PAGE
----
#FlorisDesign Illustrator Interview: Ruchi Mhasane

by Discover Kelpies - September 17th, 2014

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Illustrator of…MackaySelkie Girl

Last Wednesday we introduced you to the first of our Traditional Scottish Tales illustrators, Matthew Land – illustrator of Theresa Breslin’s The Dragon Stoorworm and this week we have the fabulous Ruchi Mhasane! Ruchi is the illustrator of Janis Mackay’s beautiful tale, The Selkie Girl, and here she is to tell you all about her work!

 

Hi Ruchi! We’re so excited to hear all about The Selkie Girl. So how did you get started?

I looked at a lot of Scottish landscape photographs, some kindly sent to me by Leah and some by friends who’d been there. I had also seen some observation drawings by a good friend who had visited Scotland for a birding trip, and had heard and read about it. There is nothing like visiting the actual place to be truly inspired, but unfortunately, I only managed to visit Scotland many months after I’d finished the illustrations for The Selkie Girl.

We think you captured Scotland beautifully, and we’re glad you finally had a chance to visit! The Selkie Girl is a very emotional story, but what aspect gave you the strongest visual image?

I think the entire story is very evocative. The scenes at the beginning on the beach where Fergus finds the fur, were really very clear in my mind. Perhaps that is because the scene is built up over a couple of spreads, but I could really strongly see them.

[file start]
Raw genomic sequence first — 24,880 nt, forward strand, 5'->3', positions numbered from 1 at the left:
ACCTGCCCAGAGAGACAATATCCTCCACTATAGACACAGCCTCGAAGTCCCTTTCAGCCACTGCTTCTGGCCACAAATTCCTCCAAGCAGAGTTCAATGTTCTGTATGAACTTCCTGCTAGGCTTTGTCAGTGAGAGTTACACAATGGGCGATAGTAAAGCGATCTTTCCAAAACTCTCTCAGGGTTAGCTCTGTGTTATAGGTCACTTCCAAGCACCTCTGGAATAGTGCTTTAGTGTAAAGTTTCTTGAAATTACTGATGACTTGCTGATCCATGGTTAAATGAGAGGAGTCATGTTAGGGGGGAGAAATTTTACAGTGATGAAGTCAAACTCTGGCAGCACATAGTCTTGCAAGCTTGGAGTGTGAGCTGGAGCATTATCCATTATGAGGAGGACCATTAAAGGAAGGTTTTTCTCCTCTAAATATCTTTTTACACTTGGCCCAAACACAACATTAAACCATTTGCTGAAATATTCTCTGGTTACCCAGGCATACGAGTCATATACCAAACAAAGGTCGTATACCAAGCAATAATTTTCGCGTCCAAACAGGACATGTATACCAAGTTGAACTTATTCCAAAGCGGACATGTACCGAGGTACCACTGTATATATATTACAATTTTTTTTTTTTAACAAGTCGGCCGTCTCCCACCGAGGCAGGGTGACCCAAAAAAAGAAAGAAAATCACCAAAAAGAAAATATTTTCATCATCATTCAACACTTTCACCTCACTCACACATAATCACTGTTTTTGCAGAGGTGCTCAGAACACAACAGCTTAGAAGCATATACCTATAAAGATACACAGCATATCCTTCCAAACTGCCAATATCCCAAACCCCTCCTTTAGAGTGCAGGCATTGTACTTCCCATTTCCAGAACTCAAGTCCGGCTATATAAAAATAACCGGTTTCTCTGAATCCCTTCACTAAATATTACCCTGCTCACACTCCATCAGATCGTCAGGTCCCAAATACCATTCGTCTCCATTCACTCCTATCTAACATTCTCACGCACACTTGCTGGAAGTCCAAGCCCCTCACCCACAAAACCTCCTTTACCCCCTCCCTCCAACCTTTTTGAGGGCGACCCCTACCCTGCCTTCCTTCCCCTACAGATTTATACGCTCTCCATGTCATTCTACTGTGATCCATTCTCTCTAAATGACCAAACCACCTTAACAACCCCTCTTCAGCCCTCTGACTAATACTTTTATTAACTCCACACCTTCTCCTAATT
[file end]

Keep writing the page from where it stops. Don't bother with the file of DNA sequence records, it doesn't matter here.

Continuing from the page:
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Fergus finding the selkie skin is one of #FlorisDesign‘s favourite spreads! The contrast between Shonagh’s panic and Fergus’ happiness is really clearly shown. Do you have a favourite?

Yes, the one where Shonagh looks out at the moonlit sea! I feel like that really touches the core of the strong sense of belonging that she has towards the sea.

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We agree, she looks heartbroken to be separated from it. One of our favourite elements of The Selkie Girl is the use of colour, how did you decide on the colour palette?

I knew that it had to be gentle and magical and include the natural colours of the Highlands, but it took a while to get the balance of gentle and vibrant right. I tend to enjoy subtle colour so it is sometimes a challenge for me to keep my images from being too dull.

Well we think you achieved that balance perfectly – The Selkie Girl is far from dull! Now, we’ve been asking our Traditional Scottish Tales illustrators if they have a favourite folk tale or if they were read any as a child, do you have any childhood favourites?